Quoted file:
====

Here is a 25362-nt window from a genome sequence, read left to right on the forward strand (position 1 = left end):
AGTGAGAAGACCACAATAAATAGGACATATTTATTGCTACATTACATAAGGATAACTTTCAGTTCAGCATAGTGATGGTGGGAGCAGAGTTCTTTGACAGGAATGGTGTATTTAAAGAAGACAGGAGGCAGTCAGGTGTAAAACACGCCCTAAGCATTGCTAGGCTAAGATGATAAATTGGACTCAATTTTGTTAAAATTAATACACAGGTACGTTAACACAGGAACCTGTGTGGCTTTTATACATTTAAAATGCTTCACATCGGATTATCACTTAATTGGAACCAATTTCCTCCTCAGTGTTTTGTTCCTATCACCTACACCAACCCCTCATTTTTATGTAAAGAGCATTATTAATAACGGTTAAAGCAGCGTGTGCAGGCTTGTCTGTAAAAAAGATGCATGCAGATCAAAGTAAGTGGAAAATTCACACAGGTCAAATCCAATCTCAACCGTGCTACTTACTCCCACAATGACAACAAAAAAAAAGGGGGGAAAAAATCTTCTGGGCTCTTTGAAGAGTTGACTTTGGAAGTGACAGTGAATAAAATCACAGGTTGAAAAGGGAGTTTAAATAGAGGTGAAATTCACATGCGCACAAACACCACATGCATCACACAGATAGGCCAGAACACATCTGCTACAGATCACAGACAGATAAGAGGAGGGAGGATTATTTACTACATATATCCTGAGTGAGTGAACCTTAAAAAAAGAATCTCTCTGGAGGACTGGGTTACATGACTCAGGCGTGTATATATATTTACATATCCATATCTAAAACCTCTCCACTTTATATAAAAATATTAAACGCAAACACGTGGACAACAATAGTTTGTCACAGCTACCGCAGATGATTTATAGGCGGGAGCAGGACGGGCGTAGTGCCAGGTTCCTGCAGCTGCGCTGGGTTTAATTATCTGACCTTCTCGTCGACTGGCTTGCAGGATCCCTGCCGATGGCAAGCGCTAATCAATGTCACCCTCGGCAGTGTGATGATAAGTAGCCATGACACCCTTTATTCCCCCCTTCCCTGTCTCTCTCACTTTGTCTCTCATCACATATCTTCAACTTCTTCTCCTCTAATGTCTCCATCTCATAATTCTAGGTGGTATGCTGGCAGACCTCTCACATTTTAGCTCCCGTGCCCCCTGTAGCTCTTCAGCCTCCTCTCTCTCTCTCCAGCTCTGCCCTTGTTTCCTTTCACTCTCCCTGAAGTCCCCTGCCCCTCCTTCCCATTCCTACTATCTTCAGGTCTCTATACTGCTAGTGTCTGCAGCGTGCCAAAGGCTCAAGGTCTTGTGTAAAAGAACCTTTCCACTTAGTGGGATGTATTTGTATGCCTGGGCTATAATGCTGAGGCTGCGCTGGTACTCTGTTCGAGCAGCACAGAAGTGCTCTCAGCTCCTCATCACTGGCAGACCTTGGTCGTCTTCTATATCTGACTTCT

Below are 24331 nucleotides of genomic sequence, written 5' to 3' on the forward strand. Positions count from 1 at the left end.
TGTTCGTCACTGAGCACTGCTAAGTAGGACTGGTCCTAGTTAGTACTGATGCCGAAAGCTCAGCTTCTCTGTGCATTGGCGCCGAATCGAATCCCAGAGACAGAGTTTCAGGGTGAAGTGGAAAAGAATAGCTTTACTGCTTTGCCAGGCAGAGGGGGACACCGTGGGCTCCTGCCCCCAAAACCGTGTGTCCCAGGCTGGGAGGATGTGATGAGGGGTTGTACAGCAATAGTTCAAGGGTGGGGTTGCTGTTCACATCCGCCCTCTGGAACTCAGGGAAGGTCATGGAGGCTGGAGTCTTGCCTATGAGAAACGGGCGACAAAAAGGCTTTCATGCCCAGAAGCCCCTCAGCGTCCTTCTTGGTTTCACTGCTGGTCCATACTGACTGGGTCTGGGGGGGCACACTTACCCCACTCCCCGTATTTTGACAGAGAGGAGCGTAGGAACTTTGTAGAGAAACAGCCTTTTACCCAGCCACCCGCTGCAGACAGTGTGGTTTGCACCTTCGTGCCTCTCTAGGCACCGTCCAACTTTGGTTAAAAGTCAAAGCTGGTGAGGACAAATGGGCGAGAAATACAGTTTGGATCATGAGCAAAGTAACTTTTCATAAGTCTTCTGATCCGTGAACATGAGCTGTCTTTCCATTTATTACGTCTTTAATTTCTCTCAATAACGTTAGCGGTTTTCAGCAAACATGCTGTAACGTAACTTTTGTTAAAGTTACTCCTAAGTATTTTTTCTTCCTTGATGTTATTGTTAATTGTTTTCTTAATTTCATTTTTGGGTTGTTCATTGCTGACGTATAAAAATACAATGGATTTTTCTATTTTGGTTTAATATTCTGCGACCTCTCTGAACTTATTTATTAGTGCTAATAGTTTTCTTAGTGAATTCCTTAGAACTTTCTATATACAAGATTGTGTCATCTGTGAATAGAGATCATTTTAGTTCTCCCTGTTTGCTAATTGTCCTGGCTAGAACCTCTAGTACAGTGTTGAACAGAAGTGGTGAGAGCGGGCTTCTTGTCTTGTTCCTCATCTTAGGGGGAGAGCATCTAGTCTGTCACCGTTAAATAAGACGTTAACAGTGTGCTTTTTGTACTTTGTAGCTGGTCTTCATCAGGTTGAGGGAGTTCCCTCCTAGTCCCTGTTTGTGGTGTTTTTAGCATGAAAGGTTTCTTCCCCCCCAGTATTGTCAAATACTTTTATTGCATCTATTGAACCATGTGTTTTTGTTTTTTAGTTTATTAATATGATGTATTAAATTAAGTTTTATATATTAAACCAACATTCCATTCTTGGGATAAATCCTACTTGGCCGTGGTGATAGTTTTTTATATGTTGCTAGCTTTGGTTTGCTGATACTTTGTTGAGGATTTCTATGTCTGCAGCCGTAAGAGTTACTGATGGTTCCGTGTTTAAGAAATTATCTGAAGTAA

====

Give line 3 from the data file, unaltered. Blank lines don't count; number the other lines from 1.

Below are 24331 nucleotides of genomic sequence, written 5' to 3' on the forward strand. Positions count from 1 at the left end.